UNSC adopts N-resolution, asks non-NPT states to join treaty | world | Hindustan Times
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UNSC adopts N-resolution, asks non-NPT states to join treaty

world Updated: Sep 24, 2009 23:15 IST

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The UN Security Council on Thursday unanimously adopted a resolution asking all non-NPT signatories to join the treaty, a controversial pact which India views as flawed and discriminatory.

During an unprecedented summit chaired by US President Barack Obama, the powerful 15-member Council approved the resolution 1887 which calls on countries that have not signed the nuclear Non-Proliferation Treaty (NPT) "to comply fully with all their obligations."

Obama said the resolution will strengthen the NPT. "We have made it clear that the Security Council has both the authority and responsibility to respond to violations of this treaty," he said.

"Nations with nuclear weapons have the responsibility to move towards disarmament and those without them have the responsibility to forsake them," Obama said.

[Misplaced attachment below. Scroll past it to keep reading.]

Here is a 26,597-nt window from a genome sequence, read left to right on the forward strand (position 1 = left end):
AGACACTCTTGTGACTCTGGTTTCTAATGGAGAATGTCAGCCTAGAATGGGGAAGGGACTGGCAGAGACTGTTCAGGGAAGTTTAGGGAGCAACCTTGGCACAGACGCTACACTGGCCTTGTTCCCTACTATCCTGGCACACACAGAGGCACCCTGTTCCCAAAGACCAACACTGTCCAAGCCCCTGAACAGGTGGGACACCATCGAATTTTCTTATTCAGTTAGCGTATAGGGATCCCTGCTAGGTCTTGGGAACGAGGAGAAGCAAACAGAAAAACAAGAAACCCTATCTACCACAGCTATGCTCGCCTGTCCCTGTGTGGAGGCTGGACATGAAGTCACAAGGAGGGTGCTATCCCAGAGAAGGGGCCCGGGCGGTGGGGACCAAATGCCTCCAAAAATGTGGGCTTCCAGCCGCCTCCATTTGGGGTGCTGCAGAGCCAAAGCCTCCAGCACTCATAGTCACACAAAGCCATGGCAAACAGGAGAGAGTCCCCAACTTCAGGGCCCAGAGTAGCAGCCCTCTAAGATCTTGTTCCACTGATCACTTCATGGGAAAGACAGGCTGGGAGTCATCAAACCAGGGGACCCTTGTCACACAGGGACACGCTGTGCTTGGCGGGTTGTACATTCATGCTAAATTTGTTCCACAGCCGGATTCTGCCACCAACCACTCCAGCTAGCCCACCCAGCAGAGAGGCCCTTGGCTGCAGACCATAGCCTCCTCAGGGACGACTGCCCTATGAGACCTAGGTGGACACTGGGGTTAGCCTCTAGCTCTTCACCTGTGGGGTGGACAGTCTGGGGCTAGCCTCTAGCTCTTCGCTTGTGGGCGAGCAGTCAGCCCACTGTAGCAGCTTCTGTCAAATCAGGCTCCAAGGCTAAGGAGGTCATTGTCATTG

India has refused to sign the NPT in its present format as it views the pact as discriminatory which favours the nuclear powers.

"Although we averted a nuclear nightmare during the Cold War, we now face proliferation of a scope and complexity that demands new strategies and new approaches," Obama told the Council.

"Just one nuclear weapon exploded in a city, be it New York or Moscow, Tokyo or Beijing, London or Paris, could kill hundreds of thousands of people," he warned.

The resolution also asks all states to refrain from conducting nuclear tests and ratify the Comprehensive Test Ban Treaty (CTBT).

It seeks talks on framing a treaty to ban the production of fissile material for atomic weapons and calls on non-NPT members to join it as non-nuclear states.

The resolution also contains provisions to deter countries from abandoning the NPT.

While refraining from making any direct reference to Iran and North Korea, both dubbed by the US as "rogue" states, it refers to Security Council resolutions asking both Tehran and Pyongyang to halt their controversial nuclear programmes.